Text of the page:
On the Sad Loss of a Patent Winding Straining Pillar

On social media people have been acknowledging the start of the full-scale demolition of the old CBC Building at the corner of Sackville and South Park. Seemed like a good moment to remember a tiny loss that happened on the corner across the street 37 years ago. In that case I was probably the only mourner.

The object of my affection was an enigmatic cast iron post with two braces, located on the edge of a grassy knoll at the bottom of Citadel Hill, just below a still existing parking lot.


In the 1970s I walked by the thing every day on my way to work and it drove me a little crazy because I couldn’t figure it out.



Conveniently it had a foundry mark, “Francis Morton Patent, Liverpool” and eventually I wrote to the Liverpool City Museum in the UK for help. Turned out it was for wire fencing. Today the internet provides an 1862 Morton catalog that illustrates a similar patent winding straining pillar.

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State Library of Victoria

I suspect the post was installed by the British military as part of fencing to keep grazing livestock on the slopes of the Citadel, and had perhaps been in place for a hundred years.

Now the sad part. In 1979 the Queen Mother visited town and suddenly it was important to fix up that corner. My post flew away in a flurry of sidewalk building and bark mulch spreading. Will you be needing anything else, Your Highness?

A sidewalk now climbs the grassy knoll near where the post was located.


Post script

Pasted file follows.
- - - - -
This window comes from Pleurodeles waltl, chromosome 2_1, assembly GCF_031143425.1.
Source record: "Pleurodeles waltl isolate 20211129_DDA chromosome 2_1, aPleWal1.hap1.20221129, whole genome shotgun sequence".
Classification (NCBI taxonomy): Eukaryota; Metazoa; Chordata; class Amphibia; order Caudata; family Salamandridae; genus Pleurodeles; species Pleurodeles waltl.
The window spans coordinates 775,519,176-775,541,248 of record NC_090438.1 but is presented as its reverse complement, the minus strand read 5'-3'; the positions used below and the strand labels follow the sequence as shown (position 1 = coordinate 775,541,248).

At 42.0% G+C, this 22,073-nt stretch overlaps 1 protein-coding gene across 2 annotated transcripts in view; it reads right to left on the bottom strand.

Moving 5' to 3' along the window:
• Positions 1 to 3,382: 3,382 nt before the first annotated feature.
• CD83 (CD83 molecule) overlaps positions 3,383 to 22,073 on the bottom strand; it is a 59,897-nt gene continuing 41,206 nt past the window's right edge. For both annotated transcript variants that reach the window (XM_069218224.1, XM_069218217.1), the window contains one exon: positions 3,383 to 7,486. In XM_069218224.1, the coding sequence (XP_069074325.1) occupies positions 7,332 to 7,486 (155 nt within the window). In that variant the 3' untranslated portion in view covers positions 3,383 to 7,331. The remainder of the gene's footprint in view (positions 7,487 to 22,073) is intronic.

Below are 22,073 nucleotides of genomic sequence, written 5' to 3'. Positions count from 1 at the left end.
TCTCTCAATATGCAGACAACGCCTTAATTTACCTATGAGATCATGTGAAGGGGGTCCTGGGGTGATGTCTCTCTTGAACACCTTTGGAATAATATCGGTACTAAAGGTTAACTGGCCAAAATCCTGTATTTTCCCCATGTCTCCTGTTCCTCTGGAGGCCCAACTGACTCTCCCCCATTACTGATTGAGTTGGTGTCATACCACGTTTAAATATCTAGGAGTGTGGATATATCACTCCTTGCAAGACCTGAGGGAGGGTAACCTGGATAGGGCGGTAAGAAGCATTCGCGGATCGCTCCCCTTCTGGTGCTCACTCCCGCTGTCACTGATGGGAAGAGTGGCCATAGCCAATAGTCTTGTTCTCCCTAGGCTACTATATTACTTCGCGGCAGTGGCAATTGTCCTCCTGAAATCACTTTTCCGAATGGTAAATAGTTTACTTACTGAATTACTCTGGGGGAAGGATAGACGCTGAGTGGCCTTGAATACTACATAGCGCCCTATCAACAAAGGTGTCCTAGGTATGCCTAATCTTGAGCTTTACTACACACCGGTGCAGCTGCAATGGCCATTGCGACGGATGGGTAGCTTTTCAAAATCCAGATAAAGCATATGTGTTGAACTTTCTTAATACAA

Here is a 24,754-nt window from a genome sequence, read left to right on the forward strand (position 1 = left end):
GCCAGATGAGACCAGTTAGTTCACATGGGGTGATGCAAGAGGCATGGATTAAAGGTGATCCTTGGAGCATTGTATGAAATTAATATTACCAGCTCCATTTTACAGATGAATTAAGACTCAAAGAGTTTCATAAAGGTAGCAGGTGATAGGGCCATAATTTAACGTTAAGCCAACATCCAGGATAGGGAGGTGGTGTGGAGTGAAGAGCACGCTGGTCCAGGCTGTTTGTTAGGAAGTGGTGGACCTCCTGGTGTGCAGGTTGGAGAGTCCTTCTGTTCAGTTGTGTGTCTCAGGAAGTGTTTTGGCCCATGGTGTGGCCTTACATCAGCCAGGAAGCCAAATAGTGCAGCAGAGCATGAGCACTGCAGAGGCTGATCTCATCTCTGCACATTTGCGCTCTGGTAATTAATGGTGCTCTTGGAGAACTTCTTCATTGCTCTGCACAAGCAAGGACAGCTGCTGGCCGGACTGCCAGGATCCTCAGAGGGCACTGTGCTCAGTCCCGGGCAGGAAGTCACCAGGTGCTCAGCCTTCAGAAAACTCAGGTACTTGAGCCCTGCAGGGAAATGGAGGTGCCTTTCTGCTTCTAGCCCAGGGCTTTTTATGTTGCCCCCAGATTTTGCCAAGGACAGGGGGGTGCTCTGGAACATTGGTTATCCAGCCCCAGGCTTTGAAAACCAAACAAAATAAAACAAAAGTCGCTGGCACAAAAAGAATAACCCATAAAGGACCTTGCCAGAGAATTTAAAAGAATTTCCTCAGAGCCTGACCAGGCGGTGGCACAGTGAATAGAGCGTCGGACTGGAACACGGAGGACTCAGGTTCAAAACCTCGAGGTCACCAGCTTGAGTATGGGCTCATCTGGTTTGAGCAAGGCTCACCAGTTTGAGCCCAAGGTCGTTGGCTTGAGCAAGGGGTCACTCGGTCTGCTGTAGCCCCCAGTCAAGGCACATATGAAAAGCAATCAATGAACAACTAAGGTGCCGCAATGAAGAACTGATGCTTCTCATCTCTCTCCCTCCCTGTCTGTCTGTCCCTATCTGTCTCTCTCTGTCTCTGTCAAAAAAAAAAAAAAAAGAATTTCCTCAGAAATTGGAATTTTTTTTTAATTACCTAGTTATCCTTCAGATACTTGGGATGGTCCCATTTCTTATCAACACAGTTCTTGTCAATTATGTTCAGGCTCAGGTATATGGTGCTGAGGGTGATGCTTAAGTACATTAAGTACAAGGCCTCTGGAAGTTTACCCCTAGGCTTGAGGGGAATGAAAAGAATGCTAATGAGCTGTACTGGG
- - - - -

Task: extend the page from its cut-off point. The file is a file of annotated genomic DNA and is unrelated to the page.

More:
• On a visit to the English countryside in the 70s, I came upon a simpler version of the post concept.


  • When I first started to take pictures in the 1960s, I often shot through things to frame the image (took a little while to get over that).  Recently I noticed that this photo, taken in Point Pleasant Park in 1966, might show the brace of one of my fence posts.


I believe the vessel in the shot is a Greek liner that called regularly at Halifax on the way back from cruising in the Mediterranean. Some emigrants would disembark in Halifax and the vessel then continued on to New York. If there was space you could sail to New York for $35.00. Here’s heartbroken me taking the voyage in May 1968.



About the author

Stephen Archibald

It’s Stephen Archibald doing the noticing. I’m a huge fan of Nova Scotia’s material culture and cultural landscapes. Twitter (@Cove17 ) made me realize I could share what attracted my attention (perfect for my very short attention) and I’m gratified when folks enjoy my content. Pleased to meet you on the internet.